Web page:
This review originally appeared in the July / August 2000 issue of PHOTO Techniques USA magazine. The version below though is the original manuscript along with several updates, enhancements and with a number of more recent photographs taken with this wonderful camera system.
Top Secret: Internal Eyes-Only
Date: December, 1996
Memo To: Product Development
From: International Marketing
We need to create a new market segment in the high-end and shake things up a bit. The camera equipment marketplace is saturated with SLRs and Point-and-Shoots. Leica has had the rangefinder market to themselves for decades. The Contax’s G1 and G2 have the automation features that consumers want but autofocus doesn’t appeal to a lot of high-end buyers.
Try and come up with a new interchangeable lens rangefinder system that has TTL metering, optional auto-exposure, motorized advance and rewind. The body should be extremely rugged and have top quality materials and construction. How about using titanium?
Oh yes, one more thing. Any way to make it panoramic? APS users love panoramic mode and our market research shows that high-end users also find wide-format appealing. Right now only the Noblex 135 and the Mamiya 7 (with wide-format 35mm adaptor) are out there using 135 film. We could really carve a strong niche with a camera that could shoot both regular 35mm and double-width panoramic. We also think that we can get one of the big European manufacturers to market it internationally. See what you can come up with.
The Dream Come True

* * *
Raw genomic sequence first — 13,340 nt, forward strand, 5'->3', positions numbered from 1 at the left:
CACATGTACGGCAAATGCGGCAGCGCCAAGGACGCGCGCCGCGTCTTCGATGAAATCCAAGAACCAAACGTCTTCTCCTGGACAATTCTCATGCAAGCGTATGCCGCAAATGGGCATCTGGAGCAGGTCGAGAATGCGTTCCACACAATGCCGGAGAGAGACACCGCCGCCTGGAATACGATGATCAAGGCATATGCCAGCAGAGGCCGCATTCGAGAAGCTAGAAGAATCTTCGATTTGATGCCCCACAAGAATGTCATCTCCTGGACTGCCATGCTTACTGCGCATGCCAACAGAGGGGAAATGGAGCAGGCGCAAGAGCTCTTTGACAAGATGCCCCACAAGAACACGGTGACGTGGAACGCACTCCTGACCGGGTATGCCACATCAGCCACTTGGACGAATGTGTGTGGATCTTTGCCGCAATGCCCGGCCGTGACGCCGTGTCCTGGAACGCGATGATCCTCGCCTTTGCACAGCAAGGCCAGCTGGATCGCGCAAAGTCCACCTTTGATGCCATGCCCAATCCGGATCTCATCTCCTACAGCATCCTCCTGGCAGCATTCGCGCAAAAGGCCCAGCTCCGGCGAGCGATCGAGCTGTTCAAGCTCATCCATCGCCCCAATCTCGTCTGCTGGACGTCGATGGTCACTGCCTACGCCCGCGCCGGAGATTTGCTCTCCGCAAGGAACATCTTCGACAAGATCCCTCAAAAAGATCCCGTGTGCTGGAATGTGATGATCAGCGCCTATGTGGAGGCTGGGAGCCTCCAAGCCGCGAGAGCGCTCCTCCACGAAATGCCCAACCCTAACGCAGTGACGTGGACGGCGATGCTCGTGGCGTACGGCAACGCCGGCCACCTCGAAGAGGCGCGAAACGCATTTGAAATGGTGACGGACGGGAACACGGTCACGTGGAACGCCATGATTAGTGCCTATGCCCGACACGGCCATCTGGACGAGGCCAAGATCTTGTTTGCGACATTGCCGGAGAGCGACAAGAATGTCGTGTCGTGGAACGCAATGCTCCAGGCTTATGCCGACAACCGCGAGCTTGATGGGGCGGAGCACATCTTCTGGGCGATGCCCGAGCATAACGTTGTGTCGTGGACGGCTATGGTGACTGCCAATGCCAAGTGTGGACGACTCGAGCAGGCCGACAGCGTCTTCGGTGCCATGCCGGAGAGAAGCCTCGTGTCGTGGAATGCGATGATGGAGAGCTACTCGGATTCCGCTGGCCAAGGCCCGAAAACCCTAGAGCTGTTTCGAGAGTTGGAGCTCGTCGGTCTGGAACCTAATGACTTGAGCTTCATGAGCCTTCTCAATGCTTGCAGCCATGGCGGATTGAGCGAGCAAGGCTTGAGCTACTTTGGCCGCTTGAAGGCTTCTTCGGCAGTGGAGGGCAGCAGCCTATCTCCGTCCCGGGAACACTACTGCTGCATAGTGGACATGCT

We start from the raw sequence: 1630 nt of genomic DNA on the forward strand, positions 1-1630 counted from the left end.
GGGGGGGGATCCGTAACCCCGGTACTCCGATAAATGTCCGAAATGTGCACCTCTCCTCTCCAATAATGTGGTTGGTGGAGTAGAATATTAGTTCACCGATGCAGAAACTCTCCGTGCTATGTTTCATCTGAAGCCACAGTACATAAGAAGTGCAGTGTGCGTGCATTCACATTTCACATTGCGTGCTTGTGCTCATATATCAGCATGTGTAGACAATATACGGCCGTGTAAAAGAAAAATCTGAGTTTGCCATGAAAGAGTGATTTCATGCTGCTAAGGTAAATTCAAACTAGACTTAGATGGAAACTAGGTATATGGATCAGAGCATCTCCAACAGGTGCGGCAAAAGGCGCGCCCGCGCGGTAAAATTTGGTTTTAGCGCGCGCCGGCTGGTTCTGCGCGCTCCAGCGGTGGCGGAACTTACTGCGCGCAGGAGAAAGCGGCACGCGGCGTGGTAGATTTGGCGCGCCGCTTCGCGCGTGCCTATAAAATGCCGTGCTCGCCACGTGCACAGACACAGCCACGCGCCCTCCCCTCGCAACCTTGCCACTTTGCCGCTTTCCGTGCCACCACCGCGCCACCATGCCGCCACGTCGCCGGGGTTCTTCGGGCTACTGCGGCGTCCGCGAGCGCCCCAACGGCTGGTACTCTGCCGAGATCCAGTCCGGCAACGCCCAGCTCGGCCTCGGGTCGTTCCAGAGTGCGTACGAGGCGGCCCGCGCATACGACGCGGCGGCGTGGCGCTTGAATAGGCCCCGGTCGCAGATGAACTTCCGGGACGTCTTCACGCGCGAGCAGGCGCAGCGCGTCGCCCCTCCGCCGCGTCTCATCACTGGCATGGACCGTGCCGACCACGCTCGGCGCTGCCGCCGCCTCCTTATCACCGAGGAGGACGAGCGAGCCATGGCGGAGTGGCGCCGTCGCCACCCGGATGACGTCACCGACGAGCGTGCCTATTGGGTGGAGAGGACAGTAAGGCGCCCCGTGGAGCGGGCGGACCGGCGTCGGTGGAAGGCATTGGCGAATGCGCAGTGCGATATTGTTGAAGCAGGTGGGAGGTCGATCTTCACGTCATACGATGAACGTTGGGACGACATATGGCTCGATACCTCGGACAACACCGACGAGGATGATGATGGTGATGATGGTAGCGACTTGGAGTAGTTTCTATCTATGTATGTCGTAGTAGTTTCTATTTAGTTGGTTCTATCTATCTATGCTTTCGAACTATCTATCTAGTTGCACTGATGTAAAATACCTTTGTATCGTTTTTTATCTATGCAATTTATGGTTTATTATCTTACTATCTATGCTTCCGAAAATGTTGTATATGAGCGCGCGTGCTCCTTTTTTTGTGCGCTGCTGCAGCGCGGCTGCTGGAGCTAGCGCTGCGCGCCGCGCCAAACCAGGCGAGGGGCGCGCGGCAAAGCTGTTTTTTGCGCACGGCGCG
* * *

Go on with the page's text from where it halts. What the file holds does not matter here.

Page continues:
Recipe for an exciting new camera system. Imagine a cross between a Leica M6,Contax G2 and a Noblex 135. Take some of the best features and capabilities of each, stir, and mix into a rugged titanium body made by Fuji in Japan and sold there as the TX-1, but sold everywhere else in the world as a Hasselblad. You’ll then have the unique XPan, an interchangeable lens 35mm rangefinder camera system with true panoramic capability.
Introduced at Photokina in September 1998, the XPan was in high demand and short supply until well into mid-’99. Even so, it is a niche market camera designed for a market segment that didn’t exist before its introduction. In an era of mass-market consumer products, a new high-end specialty camera is a rarity. Yet, the XPan is so well conceived that one wonders why no one tried it before.
If you are familiar with M series Leicas you’ll feel right at home with the XPan. It’s wide and somewhat heavier, but handles similarly. Within this remarkably compact body are found auto-film-load, motorized advance and rewind, as well as aperture-preferred auto-exposure or match-diode behind-the-lens metering.
The XPan has a reasonably bright co-incident image bright-line focusing viewfinder. Not quite as bright as a Leica’s, but better than that of the Contax G1 and G2.